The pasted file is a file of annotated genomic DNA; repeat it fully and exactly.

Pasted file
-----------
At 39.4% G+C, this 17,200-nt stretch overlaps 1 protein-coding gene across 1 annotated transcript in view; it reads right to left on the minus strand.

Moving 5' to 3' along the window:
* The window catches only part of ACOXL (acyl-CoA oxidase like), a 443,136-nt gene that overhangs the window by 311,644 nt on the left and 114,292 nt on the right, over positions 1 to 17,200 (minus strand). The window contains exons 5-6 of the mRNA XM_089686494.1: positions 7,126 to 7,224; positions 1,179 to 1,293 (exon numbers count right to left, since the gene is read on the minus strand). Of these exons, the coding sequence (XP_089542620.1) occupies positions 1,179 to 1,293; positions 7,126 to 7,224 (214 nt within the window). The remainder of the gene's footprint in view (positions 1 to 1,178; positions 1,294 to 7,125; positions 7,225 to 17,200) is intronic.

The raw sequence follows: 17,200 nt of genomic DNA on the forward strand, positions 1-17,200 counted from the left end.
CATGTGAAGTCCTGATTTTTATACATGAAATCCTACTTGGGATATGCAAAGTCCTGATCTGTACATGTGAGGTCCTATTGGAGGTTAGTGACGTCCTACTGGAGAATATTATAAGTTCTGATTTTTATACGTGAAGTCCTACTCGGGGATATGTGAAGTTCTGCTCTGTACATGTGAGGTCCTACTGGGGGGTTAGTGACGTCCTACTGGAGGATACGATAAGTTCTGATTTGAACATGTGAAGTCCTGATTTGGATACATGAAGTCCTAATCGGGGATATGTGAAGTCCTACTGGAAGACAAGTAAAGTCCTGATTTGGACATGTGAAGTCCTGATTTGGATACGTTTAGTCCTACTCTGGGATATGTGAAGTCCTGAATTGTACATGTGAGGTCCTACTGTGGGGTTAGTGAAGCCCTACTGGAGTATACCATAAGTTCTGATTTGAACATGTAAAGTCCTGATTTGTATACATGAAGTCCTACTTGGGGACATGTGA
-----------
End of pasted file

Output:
At 39.4% G+C, this 17,200-nt stretch overlaps 1 protein-coding gene across 1 annotated transcript in view; it reads right to left on the minus strand.

Moving 5' to 3' along the window:
* The window catches only part of ACOXL (acyl-CoA oxidase like), a 443,136-nt gene that overhangs the window by 311,644 nt on the left and 114,292 nt on the right, over positions 1 to 17,200 (minus strand). The window contains exons 5-6 of the mRNA XM_089686494.1: positions 7,126 to 7,224; positions 1,179 to 1,293 (exon numbers count right to left, since the gene is read on the minus strand). Of these exons, the coding sequence (XP_089542620.1) occupies positions 1,179 to 1,293; positions 7,126 to 7,224 (214 nt within the window). The remainder of the gene's footprint in view (positions 1 to 1,178; positions 1,294 to 7,125; positions 7,225 to 17,200) is intronic.

The raw sequence follows: 17,200 nt of genomic DNA on the forward strand, positions 1-17,200 counted from the left end.
CATGTGAAGTCCTGATTTTTATACATGAAATCCTACTTGGGATATGCAAAGTCCTGATCTGTACATGTGAGGTCCTATTGGAGGTTAGTGACGTCCTACTGGAGAATATTATAAGTTCTGATTTTTATACGTGAAGTCCTACTCGGGGATATGTGAAGTTCTGCTCTGTACATGTGAGGTCCTACTGGGGGGTTAGTGACGTCCTACTGGAGGATACGATAAGTTCTGATTTGAACATGTGAAGTCCTGATTTGGATACATGAAGTCCTAATCGGGGATATGTGAAGTCCTACTGGAAGACAAGTAAAGTCCTGATTTGGACATGTGAAGTCCTGATTTGGATACGTTTAGTCCTACTCTGGGATATGTGAAGTCCTGAATTGTACATGTGAGGTCCTACTGTGGGGTTAGTGAAGCCCTACTGGAGTATACCATAAGTTCTGATTTGAACATGTAAAGTCCTGATTTGTATACATGAAGTCCTACTTGGGGACATGTGA